The primary reason for tooth loss in adults is gum disease. Dr. Dennis wants to help you keep your teeth all your life, which is why she places such importance on diagnosing, preventing, and treating gum disease.
What is Gum Disease?
When we eat, bacteria feed on the leftover food particles in your mouth to create a sticky substance called plaque. The bacteria become embedded in the plaque and produce toxins that cause gum inflammation. The plaque in turn draws minerals from your saliva and hardens into calculus, also called tartar. All of this can lead to the destruction of the gum and bone tissues that support your teeth.
The illustration to the left shows both healthy gum tissue and bone structure alongside diseased and receding gums. At the outset, when plaque and tartar are only causing inflammation of the gums, periodontal disease is called gingivitis. Once it advances to the point where it is degrading the bone that supports the teeth, it is called periodontitis. Much like arthritis, periodontitis is a chronic inflammatory disease. It dissolves the structures that support the teeth, and it can progress for years before there are any noticeable symptoms. For many people their first symptom is that their teeth are loose, and by that time it is often too late for to save the teeth.
Symptoms of Gum Disease
Bleeding gums are one of the early warning signs of the earliest stage of periodontal disease. Unfortunately, too many people ignore that. The American Dental Association lists the symptoms of gum disease as follows:
- Red, swollen, or tender gums, or gums that tend to bleed
- Gums that have pulled away from the teeth
- Pus between the teeth and gums when the gums are pressed
- Persistent bad breath or bad taste in your mouth
- Permanent teeth that are loose or separating
- Any change in the way your teeth fit together when you bite
- Any change in the fit of partial dentures
Diagnosing Periodontal Disease
Most of the symptoms listed above indicate advanced periodontal disease, so you don’t want to wait until your disease is symptomatic. However, Dr. Dennis has several tools available to assist in diagnosis and is able to detect periodontal disease in its earliest stages, even to the point of telling, in some cases, when you are genetically disposed to periodontal disease with Oral DNA testing. X-rays are an invaluable tool because they will show the earliest stages of bone loss. A simple periodontal probe will detect any loss of attachment between the gum tissue and the tooth.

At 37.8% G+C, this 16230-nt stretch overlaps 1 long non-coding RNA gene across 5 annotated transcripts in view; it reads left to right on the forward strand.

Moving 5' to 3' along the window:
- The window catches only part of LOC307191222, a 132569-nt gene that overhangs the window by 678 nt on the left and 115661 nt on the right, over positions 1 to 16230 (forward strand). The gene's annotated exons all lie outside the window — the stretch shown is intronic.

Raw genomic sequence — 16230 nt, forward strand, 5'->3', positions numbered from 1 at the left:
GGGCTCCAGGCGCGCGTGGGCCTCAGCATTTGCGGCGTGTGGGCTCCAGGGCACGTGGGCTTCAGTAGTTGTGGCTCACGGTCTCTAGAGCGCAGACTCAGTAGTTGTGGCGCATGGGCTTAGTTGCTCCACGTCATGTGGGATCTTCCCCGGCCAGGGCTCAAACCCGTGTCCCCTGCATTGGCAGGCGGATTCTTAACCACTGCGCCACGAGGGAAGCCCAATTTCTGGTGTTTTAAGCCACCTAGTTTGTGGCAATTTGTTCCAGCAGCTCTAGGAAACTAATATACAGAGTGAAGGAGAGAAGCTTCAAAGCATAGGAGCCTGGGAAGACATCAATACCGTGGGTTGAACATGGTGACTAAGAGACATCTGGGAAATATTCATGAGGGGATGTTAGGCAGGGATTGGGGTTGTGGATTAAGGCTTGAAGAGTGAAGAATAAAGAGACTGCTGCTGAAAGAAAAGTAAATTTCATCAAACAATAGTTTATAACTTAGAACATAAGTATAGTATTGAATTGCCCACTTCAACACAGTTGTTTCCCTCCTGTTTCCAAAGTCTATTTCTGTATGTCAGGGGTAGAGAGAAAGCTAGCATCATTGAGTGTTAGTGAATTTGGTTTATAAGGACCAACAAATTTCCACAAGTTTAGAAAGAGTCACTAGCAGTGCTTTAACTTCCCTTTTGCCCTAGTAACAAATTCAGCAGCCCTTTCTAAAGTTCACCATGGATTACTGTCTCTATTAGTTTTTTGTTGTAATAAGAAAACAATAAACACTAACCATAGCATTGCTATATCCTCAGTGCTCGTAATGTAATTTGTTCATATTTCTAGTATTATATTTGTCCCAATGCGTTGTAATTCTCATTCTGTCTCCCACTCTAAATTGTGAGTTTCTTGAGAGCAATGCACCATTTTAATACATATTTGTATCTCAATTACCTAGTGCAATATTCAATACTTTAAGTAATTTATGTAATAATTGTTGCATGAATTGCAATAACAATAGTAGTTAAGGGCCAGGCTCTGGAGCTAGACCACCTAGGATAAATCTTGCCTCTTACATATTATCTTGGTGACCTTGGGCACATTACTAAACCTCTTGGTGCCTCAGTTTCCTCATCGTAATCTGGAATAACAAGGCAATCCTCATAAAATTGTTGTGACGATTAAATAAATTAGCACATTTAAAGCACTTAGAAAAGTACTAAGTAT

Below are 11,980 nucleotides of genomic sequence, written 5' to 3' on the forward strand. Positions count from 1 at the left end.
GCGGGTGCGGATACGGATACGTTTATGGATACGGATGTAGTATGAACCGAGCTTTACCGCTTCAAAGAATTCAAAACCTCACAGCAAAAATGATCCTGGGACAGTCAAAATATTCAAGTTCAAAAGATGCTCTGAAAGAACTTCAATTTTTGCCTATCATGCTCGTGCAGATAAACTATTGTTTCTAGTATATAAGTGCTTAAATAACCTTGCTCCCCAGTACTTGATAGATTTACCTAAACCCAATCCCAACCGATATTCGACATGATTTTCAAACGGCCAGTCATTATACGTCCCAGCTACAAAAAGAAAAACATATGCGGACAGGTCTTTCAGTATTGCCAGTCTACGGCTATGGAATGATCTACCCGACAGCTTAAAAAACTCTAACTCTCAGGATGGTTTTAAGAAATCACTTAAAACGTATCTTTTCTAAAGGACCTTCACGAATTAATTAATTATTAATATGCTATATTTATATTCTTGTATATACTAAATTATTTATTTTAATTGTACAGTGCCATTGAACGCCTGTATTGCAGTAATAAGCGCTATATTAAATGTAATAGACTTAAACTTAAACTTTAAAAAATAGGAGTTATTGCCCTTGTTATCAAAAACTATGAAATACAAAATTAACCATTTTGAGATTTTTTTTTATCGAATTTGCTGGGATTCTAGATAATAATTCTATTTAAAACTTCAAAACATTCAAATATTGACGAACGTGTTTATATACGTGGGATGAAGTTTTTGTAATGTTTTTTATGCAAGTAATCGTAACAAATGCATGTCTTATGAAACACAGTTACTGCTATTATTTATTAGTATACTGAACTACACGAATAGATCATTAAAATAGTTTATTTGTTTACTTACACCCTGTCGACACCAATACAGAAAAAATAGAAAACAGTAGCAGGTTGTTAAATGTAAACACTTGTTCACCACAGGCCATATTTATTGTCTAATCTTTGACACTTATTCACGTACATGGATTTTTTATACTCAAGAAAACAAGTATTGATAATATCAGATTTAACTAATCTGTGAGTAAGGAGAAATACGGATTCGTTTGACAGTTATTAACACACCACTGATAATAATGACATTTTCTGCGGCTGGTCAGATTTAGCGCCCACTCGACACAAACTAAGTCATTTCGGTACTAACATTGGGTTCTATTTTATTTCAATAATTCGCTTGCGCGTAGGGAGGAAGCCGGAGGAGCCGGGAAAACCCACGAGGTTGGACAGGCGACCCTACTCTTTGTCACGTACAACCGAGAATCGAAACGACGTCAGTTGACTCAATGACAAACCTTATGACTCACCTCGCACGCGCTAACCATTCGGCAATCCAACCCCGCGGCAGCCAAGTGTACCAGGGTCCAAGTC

The initial therapy for gum disease is a process called scaling and root planing. This is a deep cleaning where calculus and microbial debris is removed from the surface of the tooth both above and below the gum line. This prepares the surface of the tooth and the soft tissues to heal and reattach. Anesthetic can make this cleaning more comfortable, and it is usually spread out over two or more appointments. Medication and antimicrobial irrigation under the gums may also be part of this initial therapy.
Laser technology is an effective way to enable minimally invasive removal of both subgingival inflamed tissue and calculus deposits and to prepare periodontal pockets and the surface of the tooth for healing and new attachment. Generally painless, usually no anesthetic is necessary.
The Connection between Gum Disease and Whole Body Health
Recently, researchers have discovered a correlation between periodontal disease and other general diseases such as heart disease and diabetes. Dr. Dennis is a founding member of the American Association for Oral Systemic Health, and is working to help get information about these connections out to the general public. For more information on this, please see our page on oral systemic health.
Maintaining Gum Health
Gum disease isn’t cured by all of this treatment, it is only controlled. So after you have received gum therapy, you will need to engage in more rigorous hygiene routines in order to keep it at bay. Flossing is particularly important, because the interproximal area, between your teeth, is the area most susceptible. Flossing every day keeps calculus formation at a minimum. More frequent professional cleanings are also important to keep the calculus under control. Dr. Dennis will make sure you have a full understanding of everything you need to do to save your teeth.
If you have any of the symptoms of gum disease, call our office or request an appointment online. We’ll be here to help you find an appointment time that works for your schedule.